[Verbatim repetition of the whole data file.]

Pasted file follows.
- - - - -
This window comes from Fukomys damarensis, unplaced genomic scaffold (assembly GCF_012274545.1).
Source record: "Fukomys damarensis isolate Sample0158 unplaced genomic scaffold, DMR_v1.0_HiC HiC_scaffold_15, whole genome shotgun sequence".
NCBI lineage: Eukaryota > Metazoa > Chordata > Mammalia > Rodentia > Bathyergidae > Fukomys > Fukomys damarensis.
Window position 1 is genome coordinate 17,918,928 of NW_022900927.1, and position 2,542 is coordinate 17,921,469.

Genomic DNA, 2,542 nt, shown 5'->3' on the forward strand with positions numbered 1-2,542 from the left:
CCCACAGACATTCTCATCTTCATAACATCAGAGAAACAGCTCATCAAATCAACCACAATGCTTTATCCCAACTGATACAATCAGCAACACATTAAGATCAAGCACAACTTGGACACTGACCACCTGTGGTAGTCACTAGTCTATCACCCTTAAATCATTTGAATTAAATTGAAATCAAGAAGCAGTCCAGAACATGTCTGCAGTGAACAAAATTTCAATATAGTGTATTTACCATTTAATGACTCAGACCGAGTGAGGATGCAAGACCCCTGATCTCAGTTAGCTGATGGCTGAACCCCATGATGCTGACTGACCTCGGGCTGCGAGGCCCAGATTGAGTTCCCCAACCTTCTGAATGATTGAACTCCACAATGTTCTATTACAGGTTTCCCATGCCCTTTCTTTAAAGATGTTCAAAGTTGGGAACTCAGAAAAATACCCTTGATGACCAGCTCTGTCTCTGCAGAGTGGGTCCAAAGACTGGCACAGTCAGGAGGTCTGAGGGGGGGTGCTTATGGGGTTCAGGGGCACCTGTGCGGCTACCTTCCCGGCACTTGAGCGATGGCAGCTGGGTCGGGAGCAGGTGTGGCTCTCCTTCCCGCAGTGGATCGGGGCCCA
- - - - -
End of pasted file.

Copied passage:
This window comes from Fukomys damarensis, unplaced genomic scaffold (assembly GCF_012274545.1).
Source record: "Fukomys damarensis isolate Sample0158 unplaced genomic scaffold, DMR_v1.0_HiC HiC_scaffold_15, whole genome shotgun sequence".
NCBI lineage: Eukaryota > Metazoa > Chordata > Mammalia > Rodentia > Bathyergidae > Fukomys > Fukomys damarensis.
Window position 1 is genome coordinate 17,918,928 of NW_022900927.1, and position 2,542 is coordinate 17,921,469.

Genomic DNA, 2,542 nt, shown 5'->3' on the forward strand with positions numbered 1-2,542 from the left:
CCCACAGACATTCTCATCTTCATAACATCAGAGAAACAGCTCATCAAATCAACCACAATGCTTTATCCCAACTGATACAATCAGCAACACATTAAGATCAAGCACAACTTGGACACTGACCACCTGTGGTAGTCACTAGTCTATCACCCTTAAATCATTTGAATTAAATTGAAATCAAGAAGCAGTCCAGAACATGTCTGCAGTGAACAAAATTTCAATATAGTGTATTTACCATTTAATGACTCAGACCGAGTGAGGATGCAAGACCCCTGATCTCAGTTAGCTGATGGCTGAACCCCATGATGCTGACTGACCTCGGGCTGCGAGGCCCAGATTGAGTTCCCCAACCTTCTGAATGATTGAACTCCACAATGTTCTATTACAGGTTTCCCATGCCCTTTCTTTAAAGATGTTCAAAGTTGGGAACTCAGAAAAATACCCTTGATGACCAGCTCTGTCTCTGCAGAGTGGGTCCAAAGACTGGCACAGTCAGGAGGTCTGAGGGGGGGTGCTTATGGGGTTCAGGGGCACCTGTGCGGCTACCTTCCCGGCACTTGAGCGATGGCAGCTGGGTCGGGAGCAGGTGTGGCTCTCCTTCCCGCAGTGGATCGGGGCCCA